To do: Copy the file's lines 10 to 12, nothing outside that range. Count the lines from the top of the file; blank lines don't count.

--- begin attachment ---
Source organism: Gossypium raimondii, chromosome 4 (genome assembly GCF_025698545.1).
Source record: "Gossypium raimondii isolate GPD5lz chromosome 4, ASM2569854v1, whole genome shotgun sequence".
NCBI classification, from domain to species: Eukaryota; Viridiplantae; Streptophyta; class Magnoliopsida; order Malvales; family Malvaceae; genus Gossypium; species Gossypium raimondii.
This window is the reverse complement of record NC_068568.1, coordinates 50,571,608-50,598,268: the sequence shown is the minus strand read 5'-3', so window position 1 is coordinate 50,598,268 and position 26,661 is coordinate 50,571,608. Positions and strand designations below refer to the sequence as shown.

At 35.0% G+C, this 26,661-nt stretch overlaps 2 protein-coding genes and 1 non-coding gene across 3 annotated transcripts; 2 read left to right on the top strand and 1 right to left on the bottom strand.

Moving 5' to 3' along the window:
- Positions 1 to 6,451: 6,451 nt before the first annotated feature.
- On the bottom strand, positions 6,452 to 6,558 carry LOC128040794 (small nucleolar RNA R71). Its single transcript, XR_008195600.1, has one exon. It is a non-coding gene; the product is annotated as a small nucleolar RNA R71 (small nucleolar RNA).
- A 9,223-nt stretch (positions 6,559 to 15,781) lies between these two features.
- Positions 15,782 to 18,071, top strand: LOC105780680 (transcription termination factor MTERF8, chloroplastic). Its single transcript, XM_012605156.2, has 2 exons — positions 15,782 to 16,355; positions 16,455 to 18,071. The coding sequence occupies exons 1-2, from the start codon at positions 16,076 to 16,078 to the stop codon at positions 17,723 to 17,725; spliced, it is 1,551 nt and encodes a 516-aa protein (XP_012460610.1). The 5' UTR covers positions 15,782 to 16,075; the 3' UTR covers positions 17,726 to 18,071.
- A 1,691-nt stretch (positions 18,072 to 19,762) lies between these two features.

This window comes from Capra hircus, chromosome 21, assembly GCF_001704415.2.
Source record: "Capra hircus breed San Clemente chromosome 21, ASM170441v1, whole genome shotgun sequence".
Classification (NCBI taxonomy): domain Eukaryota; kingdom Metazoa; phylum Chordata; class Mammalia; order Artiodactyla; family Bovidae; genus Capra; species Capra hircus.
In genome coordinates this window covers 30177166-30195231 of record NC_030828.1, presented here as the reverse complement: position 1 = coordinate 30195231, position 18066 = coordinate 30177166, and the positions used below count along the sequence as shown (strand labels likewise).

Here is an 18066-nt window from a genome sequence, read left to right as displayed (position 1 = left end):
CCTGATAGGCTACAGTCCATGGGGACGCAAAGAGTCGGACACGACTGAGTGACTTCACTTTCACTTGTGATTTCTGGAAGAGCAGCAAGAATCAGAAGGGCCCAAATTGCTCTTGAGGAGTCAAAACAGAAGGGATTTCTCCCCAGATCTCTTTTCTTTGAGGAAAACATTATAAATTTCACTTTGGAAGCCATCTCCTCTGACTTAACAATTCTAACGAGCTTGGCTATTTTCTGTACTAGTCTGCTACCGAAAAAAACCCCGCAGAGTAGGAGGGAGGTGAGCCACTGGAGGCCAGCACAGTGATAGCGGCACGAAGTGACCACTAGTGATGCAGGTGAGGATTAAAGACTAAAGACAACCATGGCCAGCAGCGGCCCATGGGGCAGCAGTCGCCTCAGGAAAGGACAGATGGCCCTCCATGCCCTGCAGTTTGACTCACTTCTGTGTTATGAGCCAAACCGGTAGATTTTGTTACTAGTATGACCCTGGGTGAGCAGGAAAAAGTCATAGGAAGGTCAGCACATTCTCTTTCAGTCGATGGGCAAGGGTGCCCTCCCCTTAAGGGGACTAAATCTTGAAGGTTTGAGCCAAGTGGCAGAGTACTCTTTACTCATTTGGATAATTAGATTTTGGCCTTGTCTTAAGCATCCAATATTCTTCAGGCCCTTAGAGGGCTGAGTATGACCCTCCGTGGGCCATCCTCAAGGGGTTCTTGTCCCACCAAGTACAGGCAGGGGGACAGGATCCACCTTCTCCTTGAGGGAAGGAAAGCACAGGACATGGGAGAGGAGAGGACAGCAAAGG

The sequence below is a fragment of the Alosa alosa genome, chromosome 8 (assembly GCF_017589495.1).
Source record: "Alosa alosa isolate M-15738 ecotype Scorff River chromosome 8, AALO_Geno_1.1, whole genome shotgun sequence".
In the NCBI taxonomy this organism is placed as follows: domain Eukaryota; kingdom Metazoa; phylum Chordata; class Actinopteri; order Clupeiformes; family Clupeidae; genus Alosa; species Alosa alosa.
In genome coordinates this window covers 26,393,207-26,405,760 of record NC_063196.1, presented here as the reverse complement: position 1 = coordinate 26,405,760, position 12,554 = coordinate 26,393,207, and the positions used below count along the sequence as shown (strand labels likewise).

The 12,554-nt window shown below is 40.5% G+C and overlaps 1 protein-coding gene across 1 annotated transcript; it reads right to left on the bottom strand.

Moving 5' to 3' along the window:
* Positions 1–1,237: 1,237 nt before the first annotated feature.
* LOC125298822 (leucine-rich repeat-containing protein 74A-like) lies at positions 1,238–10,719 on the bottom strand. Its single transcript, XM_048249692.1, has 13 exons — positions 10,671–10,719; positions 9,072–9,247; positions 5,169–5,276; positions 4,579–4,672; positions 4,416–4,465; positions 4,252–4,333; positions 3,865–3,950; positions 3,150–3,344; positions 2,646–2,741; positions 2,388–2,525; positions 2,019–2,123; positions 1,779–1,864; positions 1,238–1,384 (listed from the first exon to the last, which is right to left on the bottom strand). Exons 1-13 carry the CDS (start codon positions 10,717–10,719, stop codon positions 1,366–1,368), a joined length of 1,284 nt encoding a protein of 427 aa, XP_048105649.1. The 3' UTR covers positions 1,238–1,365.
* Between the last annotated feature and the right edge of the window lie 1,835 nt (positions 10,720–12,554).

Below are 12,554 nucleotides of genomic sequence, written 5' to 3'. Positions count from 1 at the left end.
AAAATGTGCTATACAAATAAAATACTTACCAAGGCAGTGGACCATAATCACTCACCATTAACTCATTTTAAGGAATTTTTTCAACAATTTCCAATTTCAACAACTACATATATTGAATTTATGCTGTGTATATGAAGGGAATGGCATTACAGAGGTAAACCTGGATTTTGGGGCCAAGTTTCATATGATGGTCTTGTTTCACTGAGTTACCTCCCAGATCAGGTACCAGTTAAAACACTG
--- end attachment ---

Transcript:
- Positions 15,782 to 18,071, top strand: LOC105780680 (transcription termination factor MTERF8, chloroplastic). Its single transcript, XM_012605156.2, has 2 exons — positions 15,782 to 16,355; positions 16,455 to 18,071. The coding sequence occupies exons 1-2, from the start codon at positions 16,076 to 16,078 to the stop codon at positions 17,723 to 17,725; spliced, it is 1,551 nt and encodes a 516-aa protein (XP_012460610.1). The 5' UTR covers positions 15,782 to 16,075; the 3' UTR covers positions 17,726 to 18,071.
- A 1,691-nt stretch (positions 18,072 to 19,762) lies between these two features.

This window comes from Capra hircus, chromosome 21, assembly GCF_001704415.2.